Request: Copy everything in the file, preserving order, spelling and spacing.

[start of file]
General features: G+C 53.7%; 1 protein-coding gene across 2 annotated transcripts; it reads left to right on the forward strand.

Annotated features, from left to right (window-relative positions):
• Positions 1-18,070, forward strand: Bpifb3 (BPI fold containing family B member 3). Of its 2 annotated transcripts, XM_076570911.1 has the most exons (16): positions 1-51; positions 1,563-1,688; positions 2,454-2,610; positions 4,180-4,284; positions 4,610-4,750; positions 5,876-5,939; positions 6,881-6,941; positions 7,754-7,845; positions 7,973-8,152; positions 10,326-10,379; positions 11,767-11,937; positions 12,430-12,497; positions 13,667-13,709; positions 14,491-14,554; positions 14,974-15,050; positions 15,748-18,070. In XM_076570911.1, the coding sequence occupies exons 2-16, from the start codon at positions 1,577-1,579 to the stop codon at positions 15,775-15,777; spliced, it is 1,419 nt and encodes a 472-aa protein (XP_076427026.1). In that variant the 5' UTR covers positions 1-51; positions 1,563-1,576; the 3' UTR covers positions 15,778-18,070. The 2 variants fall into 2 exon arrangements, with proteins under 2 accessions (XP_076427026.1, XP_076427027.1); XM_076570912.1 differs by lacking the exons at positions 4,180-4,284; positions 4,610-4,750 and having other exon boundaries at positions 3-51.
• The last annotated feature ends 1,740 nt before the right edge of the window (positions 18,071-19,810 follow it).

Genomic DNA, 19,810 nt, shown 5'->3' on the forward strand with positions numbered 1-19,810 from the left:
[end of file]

General features: G+C 53.7%; 1 protein-coding gene across 2 annotated transcripts; it reads left to right on the forward strand.

Annotated features, from left to right (window-relative positions):
• Positions 1-18,070, forward strand: Bpifb3 (BPI fold containing family B member 3). Of its 2 annotated transcripts, XM_076570911.1 has the most exons (16): positions 1-51; positions 1,563-1,688; positions 2,454-2,610; positions 4,180-4,284; positions 4,610-4,750; positions 5,876-5,939; positions 6,881-6,941; positions 7,754-7,845; positions 7,973-8,152; positions 10,326-10,379; positions 11,767-11,937; positions 12,430-12,497; positions 13,667-13,709; positions 14,491-14,554; positions 14,974-15,050; positions 15,748-18,070. In XM_076570911.1, the coding sequence occupies exons 2-16, from the start codon at positions 1,577-1,579 to the stop codon at positions 15,775-15,777; spliced, it is 1,419 nt and encodes a 472-aa protein (XP_076427026.1). In that variant the 5' UTR covers positions 1-51; positions 1,563-1,576; the 3' UTR covers positions 15,778-18,070. The 2 variants fall into 2 exon arrangements, with proteins under 2 accessions (XP_076427026.1, XP_076427027.1); XM_076570912.1 differs by lacking the exons at positions 4,180-4,284; positions 4,610-4,750 and having other exon boundaries at positions 3-51.
• The last annotated feature ends 1,740 nt before the right edge of the window (positions 18,071-19,810 follow it).

Genomic DNA, 19,810 nt, shown 5'->3' on the forward strand with positions numbered 1-19,810 from the left: